Kevin Escoffier spent almost twelve hours on a small life raft in the ten-degree cold sea. Thrown back and forth by the waves, he waited for rescue – with a light and the hope of a promise.
By Monday afternoon, the 41-year-old French sailor cut through the choppy sea with his well-equipped yacht, he was third in the race around the world, the Vendée Globe. But at 2:46 p.m. he made an emergency call 840 nautical miles southwest of the Cape of Good Hope. The region between the fortieth and fiftieth parallel is feared for its raging winds: The “Roaring Forties” roar over the water, unchecked by a land mass, and pile up the waves. One of these waves seems to have become Escoffier’s undoing.
His yacht was submerged in a wave, he later reported via video. “It folded the ship,” he stammered: “I’ve seen a lot, but that …” Escoffier was just able to send a message: “I need help. I’m sinking. This is no joke.” The next wave paralyzed the electronics on board.
The emergency call reached Jean Le Cam. In the vast expanse of the Southern Ocean, it was closest to the scene of the accident, and Escoffier could not have wished for a better savior than the “King”, as they call 61-year-old Le Cam in France: a man with vice hands and teddy bears on board, the in moments of danger reacts cooler than the Arctic Ocean. Someone who had to fear for his life for hours at the Vendée Globe regatta.
In fact, Le Cam reached his boat around 5 p.m. Yes we Cam the last known position of Escoffier. But waves five meters high and strong wind made the recovery impossible at first. The seafarers were able to talk to each other for a short time, but then Le Cam had to turn off: “I told him I was coming back,” Le Cam said later, also via video. But in the rough seas he lost sight of Escoffier again. And it got even more complicated: In the falling darkness, rescue seemed almost hopeless.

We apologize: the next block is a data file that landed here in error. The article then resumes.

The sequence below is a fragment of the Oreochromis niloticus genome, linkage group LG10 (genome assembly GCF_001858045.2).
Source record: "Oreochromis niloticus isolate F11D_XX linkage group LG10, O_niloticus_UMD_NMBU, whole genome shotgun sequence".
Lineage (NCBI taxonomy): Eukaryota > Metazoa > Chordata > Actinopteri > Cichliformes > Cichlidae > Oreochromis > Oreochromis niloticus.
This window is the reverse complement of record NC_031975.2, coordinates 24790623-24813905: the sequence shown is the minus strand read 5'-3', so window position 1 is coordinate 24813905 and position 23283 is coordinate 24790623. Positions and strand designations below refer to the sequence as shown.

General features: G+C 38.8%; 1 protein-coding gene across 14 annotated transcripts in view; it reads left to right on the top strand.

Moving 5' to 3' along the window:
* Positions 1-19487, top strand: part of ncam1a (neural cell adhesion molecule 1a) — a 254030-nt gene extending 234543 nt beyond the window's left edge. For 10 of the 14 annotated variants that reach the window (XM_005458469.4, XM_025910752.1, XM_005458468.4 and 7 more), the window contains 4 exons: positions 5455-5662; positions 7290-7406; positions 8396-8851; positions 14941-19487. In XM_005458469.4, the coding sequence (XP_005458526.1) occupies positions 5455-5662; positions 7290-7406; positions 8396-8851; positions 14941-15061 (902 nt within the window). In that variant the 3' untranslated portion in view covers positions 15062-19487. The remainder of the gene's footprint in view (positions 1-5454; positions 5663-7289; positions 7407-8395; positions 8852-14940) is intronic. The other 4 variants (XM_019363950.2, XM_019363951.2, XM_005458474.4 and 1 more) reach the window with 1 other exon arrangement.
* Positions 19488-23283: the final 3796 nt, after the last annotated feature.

Boris Herrmann also rushed to help, the Hamburg sailor met with Seaexplorer at 11 p.m. Together with the French skippers Yannick Bestaven and Sébastien Simon, they supported Le Cam in the search. “It was like a needle in a haystack,” reported Boris Herrmann.
When Le Cam was preparing to wait for dawn, he discovered a light that was reflected by the waves. It was Kevin Escoffier. “Desperation turns into an unreal moment,” Le Cam reported later. He described the rescue briefly: “I threw him a life preserver. He caught it. That was it.” At 2:06 a.m. Escoffier climbed on board unharmed. “Like a miracle,” said race director Jacques Caraës.
Escoffier and Le Cam commented on the course of the accident in front of the video camera on the high seas: his boat PRB I bored into a wave and broke through in the middle, the Frenchman said, still agitated, sometimes he seemed close to tears, then again he broke into wild laughter. “I’m sorry for Jean,” said Escoffier and apologized to his rescuer: “He had an incredible race. I screwed it up for him.” Le Cam reassured him: “Never mind. Zen, Zen.”
The Vendée Globe is considered the toughest solo regatta in the world. They have already paid with their lives to two seafarers. But besides the tragedies there are also stories of camaraderie and friendship; and in this episode of Monday night it seems to come full circle. Because once before, the PRB and Le Cam were the focus of a sea rescue – but with reversed roles.
In 2009, the then skipper of the PRB, Vincent Riou, turned the ship around in front of the dreaded passage from Cape Horn to come to the aid of his pursuer: Jean Le Cam. The “King” capsized, but was able to save himself in an air bubble under his ship. 16 hours later, his competitor pulled him out of the water. The PRB was also damaged during the rescue operation. The two saved themselves in the Beagle Channel, where the Chilean Navy towed them away.
Vincent Riou was then placed third in the ranking on an honorary basis. The two sailors share a deep friendship to this day. Now Le Cam was able to give something back and show its appreciation to the PRB skipper. Even if the boat is no longer the same, of course. Today’s PRB has long been a state-of-the-art foiler, while Le Cam is sailing in his boat without hydrofoils.
How it will go on with Escoffier is open. Le Cam shouldn’t have enough food on board for both of them. The boats involved in the rescue operation are allowed to continue their races – probably with a time bonus. And with the knowledge that there is something bigger than winning a high seas regatta.